Mar 30, 2011

CA: the Top Two Primary and Third Party Strategy

From my article this week at CAIVN:
The first special primary election for a Congressional office under California’s top two open primary system has been scheduled for May 17th . . . if no candidates withdraw from the race or are struck from the ballot, voters in the district will have a wide array of candidates to chose from in the primary: five Democrats, six Republicans, five candidates designated as having “no party preference,” one Libertarian, and one Peace and Freedom Party candidate.  Observers predict that, due to the high number of candidates in the race, no one will win an outright majority.  The top two vote-getters in the May primary will proceed to the special general election scheduled for July 12th.

The partisan breakdown of registered voters in the Democratic-leaning district is reflective of the state as a whole.  Of the district’s nearly 350,000 registered voters, 45% are Democrats, 27% are Republicans, 22% decline to state a party preference, and the remainder are registered with third parties.  Given this fact, it appears likely that this will be the first instance in which two candidates from the same party face-off in a special general election.

Yet, it is safe to say that no one really knows what will result from the first such election under the top two open primary system, or any other for that matter.  It substantially changes the strategic calculus for parties and candidates alike. Under the old system, the conventional wisdom was that candidates should play to the party’s base in the primary and pivot toward the center for the general election.  In the top two open primary, candidates compete with all the other candidates in the race in addition to those of their own party while appealing to voters regardless of their party affiliation.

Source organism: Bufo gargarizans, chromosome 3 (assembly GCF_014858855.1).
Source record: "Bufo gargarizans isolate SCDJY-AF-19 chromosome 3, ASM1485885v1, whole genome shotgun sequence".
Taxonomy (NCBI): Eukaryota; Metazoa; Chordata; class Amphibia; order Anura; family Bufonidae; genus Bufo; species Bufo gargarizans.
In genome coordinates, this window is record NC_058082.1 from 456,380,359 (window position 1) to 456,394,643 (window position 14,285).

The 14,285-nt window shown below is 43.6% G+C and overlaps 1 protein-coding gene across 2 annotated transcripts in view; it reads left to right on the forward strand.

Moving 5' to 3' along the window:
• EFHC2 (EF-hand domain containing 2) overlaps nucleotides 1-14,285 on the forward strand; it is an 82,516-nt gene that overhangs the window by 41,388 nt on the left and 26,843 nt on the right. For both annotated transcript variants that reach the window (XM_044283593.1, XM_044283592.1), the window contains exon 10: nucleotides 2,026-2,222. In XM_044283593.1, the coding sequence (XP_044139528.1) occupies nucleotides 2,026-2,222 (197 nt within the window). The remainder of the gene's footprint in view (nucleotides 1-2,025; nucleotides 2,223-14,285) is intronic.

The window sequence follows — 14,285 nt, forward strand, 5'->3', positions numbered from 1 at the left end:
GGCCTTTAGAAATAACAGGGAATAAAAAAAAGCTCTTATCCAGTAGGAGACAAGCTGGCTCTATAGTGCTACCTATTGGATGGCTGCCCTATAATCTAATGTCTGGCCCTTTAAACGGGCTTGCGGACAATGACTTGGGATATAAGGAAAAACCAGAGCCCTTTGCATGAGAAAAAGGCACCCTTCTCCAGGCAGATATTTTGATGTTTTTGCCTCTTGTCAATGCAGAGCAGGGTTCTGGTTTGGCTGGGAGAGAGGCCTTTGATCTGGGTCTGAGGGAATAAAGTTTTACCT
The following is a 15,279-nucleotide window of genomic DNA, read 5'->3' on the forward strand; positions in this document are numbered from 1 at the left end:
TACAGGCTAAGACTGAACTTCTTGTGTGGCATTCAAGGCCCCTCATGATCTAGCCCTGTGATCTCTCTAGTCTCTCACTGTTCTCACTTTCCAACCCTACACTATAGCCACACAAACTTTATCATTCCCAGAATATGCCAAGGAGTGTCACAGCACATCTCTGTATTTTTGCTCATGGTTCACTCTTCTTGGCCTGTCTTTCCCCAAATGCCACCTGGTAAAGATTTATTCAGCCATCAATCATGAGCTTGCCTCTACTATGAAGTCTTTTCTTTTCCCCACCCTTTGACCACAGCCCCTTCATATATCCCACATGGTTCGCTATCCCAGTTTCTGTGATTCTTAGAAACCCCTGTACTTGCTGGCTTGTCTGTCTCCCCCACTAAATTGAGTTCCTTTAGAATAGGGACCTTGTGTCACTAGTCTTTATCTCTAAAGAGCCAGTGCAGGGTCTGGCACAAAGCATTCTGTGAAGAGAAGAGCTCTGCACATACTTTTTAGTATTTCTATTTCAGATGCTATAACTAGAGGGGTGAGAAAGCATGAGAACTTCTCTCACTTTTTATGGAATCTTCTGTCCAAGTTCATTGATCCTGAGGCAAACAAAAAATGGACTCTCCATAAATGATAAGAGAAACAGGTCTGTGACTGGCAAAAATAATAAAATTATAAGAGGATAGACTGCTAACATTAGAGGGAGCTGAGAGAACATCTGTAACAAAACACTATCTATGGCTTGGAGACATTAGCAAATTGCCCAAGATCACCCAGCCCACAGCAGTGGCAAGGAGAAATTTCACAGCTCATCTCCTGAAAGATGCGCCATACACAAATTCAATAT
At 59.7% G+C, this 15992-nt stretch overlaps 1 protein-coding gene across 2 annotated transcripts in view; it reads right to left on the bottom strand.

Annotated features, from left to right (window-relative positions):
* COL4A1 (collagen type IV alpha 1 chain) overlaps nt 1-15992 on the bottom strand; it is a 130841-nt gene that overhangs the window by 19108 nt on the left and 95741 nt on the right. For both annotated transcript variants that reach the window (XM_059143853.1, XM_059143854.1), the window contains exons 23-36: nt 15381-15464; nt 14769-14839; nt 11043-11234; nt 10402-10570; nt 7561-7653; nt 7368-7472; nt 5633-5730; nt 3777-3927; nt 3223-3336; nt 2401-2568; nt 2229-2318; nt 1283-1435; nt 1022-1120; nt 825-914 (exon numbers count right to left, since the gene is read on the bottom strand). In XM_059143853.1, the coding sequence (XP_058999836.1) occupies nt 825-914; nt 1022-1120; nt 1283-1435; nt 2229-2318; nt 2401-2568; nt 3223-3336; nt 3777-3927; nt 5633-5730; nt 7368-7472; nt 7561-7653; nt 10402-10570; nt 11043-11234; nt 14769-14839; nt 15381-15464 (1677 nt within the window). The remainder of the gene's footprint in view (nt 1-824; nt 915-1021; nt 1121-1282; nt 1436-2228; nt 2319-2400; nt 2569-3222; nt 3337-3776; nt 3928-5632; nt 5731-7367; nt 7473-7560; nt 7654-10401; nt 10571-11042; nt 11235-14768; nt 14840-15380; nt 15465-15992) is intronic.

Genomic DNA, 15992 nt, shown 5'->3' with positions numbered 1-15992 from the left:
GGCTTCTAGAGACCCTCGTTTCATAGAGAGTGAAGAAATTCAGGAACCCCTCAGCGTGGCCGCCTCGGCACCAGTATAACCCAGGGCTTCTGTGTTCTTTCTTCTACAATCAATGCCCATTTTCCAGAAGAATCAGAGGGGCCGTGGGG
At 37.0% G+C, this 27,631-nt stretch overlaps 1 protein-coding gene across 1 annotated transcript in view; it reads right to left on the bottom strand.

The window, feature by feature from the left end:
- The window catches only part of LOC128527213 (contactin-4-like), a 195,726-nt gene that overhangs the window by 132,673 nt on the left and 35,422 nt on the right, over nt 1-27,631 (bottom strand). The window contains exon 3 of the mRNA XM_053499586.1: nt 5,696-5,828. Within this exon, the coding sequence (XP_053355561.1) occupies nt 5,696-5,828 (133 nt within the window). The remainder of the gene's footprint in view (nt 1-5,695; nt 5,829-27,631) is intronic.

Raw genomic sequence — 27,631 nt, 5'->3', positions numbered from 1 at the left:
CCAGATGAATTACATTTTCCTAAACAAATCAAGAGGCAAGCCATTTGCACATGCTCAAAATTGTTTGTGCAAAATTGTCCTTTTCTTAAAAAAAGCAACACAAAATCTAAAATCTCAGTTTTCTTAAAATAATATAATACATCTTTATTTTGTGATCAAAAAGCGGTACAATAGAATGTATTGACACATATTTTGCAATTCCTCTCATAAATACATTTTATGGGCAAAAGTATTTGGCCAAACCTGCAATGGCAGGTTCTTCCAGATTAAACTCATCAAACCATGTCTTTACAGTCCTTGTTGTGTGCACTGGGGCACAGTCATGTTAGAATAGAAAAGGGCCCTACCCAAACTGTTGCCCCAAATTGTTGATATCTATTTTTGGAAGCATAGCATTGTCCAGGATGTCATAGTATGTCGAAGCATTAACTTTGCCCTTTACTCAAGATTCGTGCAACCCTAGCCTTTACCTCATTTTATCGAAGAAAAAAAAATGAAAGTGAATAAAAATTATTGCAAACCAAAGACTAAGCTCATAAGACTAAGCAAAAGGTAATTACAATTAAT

Let’s assume, for the moment, that all five Democratic candidates in the current race were competitive among Democratic voters, and that all six Republicans were equally favorable to GOP voters.  It is possible that no Democrat would receive more than 9% of the vote and that no Republican would garner even 5%.  If an Independent or third party candidate in such a race had the backing of just one in ten voters, he or she would be assured a place on the general election ballot.  The diluting effect of multiple candidates from both major parties thus provides a potential strategic opening to Independent and third party candidates . . .
Read the rest.

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